Study says religious people are healthier


Religious people live longer and healthier lives than their non-religious counterparts, according to several studies released by Duke University Medical Center recently.

While the studies concentrated on older adults, researcher Harold G. Koenig, professor of psychiatry and behavioral sciences and associate professor of medicine at Duke University, stated that the results pertain to college students as well.

“The findings apply to people who are under stress. Age doesn’t matter as much as stress level does,” Koenig said.

Koenig’s research has found that religious people spend less time in the hospital, are healthier, recover faster and avoid depression or recover from it quickly.

“Depression is often times evidence that the person is unable to cope with a life stress or loss. Religion helps people to make sense of traumatic events, death of a loved one or even a failure in school,” Koenig said. “Religion gives them hopeethey can pray to God to give them strength to get through the situation.”

Lisa Waller, a junior in biological sciences, believes that being a person of faith makes people more optimistic about life.

“When you’re living for God, you’re living life with purpose and you don’t really worry about when you’re going to die. You know it’s going to be wonderful; heaven is going to be great,”Waller said.

Research also shows that people of faith are less likely to use addictive substances.

In his article “The Healing Power of Faith,” Koenig stated that people who attend church weekly have about one-third the rate of alcohol abuse and are about one-third as likely to smoke as those who seldom participate in congregational worship.

Religious youth show significantly lower levels of drug and alcohol abuse, premature sexual involvement and criminal delinquency than their non-religious peers, according to Koenig.

“All of the laws of the church seem to have health benefits. It strongly advocates against things like smoking and drinking,” Koenig said. “These are practical rules.”

Michael Pendlebury, department head of North Carolina State University’s philosophy and religion program, said that he believes it is possible that people who attend religious events regularly would be less likely to abuse substances because they lead ordered lives.

“But I also think that anyone who lived structured and disciplined lives would be less likely to abuse substances and therefore be more healthy,” Pendlebury said. “I would be surprised if atheists who live well-organized lives led less healthy lives.”

Although the research focused predominately on people with Judeo-Christian beliefs, Koenig said that Christianity does not appear to be the only healing faith.

“The existence of God isn’t required for them to work. Social organizations like the church, synagogue, mosque or temple help guide people in their decisions that ultimately seem to be health enhancing,” Koenig said.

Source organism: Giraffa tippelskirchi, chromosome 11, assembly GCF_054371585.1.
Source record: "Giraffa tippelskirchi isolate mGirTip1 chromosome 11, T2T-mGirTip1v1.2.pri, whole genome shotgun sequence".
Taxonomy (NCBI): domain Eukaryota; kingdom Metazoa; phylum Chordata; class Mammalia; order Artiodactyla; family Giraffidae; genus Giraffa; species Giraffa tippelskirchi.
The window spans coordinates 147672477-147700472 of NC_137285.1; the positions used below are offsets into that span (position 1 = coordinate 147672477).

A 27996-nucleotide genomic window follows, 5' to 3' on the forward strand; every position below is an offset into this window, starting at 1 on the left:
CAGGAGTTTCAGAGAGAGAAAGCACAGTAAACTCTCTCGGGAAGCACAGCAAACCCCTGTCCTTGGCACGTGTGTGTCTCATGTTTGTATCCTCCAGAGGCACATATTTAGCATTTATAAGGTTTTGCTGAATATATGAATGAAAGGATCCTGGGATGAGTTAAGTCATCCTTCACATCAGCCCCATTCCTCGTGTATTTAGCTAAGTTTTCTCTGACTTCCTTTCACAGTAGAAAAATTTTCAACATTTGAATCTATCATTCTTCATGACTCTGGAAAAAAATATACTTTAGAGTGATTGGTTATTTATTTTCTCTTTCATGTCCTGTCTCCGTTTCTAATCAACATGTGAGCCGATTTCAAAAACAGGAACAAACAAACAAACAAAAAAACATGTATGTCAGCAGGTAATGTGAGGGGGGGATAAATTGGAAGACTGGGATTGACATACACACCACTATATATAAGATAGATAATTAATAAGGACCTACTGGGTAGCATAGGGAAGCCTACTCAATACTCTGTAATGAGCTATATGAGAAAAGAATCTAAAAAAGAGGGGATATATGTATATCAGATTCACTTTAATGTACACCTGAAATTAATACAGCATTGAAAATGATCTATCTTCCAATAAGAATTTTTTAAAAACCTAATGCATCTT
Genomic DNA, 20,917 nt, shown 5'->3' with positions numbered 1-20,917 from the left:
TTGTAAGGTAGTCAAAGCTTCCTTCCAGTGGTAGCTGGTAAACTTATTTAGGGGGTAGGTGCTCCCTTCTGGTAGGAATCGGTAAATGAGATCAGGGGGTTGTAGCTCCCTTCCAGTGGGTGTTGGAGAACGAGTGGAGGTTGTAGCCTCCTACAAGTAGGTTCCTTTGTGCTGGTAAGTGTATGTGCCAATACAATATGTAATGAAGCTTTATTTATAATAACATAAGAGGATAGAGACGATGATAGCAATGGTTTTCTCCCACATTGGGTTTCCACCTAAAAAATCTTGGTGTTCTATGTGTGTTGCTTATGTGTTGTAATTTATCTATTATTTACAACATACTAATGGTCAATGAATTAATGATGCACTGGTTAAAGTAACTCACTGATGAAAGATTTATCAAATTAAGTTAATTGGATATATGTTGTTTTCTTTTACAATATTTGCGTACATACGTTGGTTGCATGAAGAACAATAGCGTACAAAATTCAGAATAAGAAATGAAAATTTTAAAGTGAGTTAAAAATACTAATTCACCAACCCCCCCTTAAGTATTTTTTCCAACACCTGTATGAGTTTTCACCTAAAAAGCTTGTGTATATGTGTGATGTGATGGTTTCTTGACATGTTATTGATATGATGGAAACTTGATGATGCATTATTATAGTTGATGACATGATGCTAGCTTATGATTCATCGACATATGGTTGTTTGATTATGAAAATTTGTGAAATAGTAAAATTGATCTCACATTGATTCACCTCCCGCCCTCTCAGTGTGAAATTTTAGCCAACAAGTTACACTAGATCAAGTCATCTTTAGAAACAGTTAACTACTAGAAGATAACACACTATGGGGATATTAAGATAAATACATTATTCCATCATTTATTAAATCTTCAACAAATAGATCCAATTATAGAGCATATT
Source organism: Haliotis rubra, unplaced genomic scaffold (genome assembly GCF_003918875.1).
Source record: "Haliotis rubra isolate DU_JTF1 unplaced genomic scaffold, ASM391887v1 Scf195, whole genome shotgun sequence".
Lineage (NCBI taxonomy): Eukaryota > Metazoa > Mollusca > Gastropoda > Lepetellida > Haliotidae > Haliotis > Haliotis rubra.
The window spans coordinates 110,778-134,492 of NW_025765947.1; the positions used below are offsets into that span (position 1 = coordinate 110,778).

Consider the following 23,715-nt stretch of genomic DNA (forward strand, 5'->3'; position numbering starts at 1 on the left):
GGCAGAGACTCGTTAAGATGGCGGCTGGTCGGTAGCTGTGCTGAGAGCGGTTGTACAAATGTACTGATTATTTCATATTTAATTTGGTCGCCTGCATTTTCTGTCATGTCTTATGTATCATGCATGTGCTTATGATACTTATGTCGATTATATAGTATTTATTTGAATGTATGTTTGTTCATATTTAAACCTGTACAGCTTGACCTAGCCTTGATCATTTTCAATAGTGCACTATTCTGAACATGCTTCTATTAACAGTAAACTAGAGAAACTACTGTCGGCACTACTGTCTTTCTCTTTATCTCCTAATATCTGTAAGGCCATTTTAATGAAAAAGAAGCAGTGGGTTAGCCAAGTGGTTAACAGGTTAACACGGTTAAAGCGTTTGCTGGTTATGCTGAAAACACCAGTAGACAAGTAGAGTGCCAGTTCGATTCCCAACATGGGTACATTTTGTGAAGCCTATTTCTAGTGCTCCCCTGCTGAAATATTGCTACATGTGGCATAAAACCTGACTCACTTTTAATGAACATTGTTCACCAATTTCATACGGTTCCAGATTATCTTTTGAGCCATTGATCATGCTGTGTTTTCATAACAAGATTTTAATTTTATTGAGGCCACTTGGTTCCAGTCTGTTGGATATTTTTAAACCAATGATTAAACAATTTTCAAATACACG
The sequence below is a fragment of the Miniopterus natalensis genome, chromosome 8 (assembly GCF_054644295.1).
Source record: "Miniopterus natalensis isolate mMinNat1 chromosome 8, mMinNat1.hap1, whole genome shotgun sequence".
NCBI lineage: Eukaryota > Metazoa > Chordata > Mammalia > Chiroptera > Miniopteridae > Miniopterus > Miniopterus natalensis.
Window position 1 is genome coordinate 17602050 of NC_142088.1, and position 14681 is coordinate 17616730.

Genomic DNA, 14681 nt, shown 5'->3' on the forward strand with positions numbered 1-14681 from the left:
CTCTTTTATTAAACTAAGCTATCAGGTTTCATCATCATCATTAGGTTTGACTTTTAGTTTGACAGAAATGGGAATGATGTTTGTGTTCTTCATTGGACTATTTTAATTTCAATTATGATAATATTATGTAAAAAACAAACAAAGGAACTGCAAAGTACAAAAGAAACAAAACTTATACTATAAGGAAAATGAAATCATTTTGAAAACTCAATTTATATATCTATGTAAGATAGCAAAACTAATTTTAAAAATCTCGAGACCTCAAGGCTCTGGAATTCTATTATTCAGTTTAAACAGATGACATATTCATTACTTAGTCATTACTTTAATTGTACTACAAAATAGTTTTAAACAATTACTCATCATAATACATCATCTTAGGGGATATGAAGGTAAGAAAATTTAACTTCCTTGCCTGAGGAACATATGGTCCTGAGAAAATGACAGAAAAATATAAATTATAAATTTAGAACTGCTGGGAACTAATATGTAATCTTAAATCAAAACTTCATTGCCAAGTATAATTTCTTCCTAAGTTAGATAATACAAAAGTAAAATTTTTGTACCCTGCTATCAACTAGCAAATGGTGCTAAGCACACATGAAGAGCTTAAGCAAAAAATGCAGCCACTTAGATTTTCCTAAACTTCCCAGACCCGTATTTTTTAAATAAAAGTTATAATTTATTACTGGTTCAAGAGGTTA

Koenig has been researching the relationship between religion and health for almost 20 years. When he was a family physician in training in the early 1980s he noticed that many patients were relying on their religious beliefs to handle the stress.

“They would talk about prayer and reading scripture,” Koenig said. “These patients were less depressed and more likely to care for themselves and religious faith was a major factor in helping many patients to cope.”

Koenig noticed that there was not much research in medical literature that looked at religion and health and he felt the need to research the relationship because it was clinically applicable.

“Its something doctors need to be aware of,” Koenig said.

While doctors cannot recommend, prescribe or endorse religion, Koenig said it is important for doctors to support the beliefs that make the patient healthy.

In the health magazine “Vibrant Life,” which advocates prevention rather than diagnosis and treatment, syndicated health columnist Peter Gott said, “spirituality is associated with health benefits, not because of divine intervention but because the various aspects of a religious life promote behavior and attitudes that are healthful.”

Bobby Riggs, a senior in statistics, is hesitant to accept the relationship between religion and health.

“Being a statistician, correlation studies between two unrelated concepts are always hard to believe,” Riggs said.

On the other hand, Sarah Sawyer, a junior in industrial engineering and a self-proclaimed evangelical Christian, thinks the relationship is “definitely possible.”

Kelly Taylor, a sophomore in psychology, is doing her own research on the relationship between health and religion for psychology class and is using one of Koenig’s questionnaires.

“I do think the research is true. As a Christian, I think that you understand that faith helps you handle stressful times,” Taylor said.

One of the largest studies to date on the subject by researchers at the University of California at Berkeley produced similar results in a 28-year study of 5,000 people aged 21 to 65 years old.

The study found that people who attended religious services at least once a week had a 23 percent lower risk of dying over the study period than people who attended less frequently.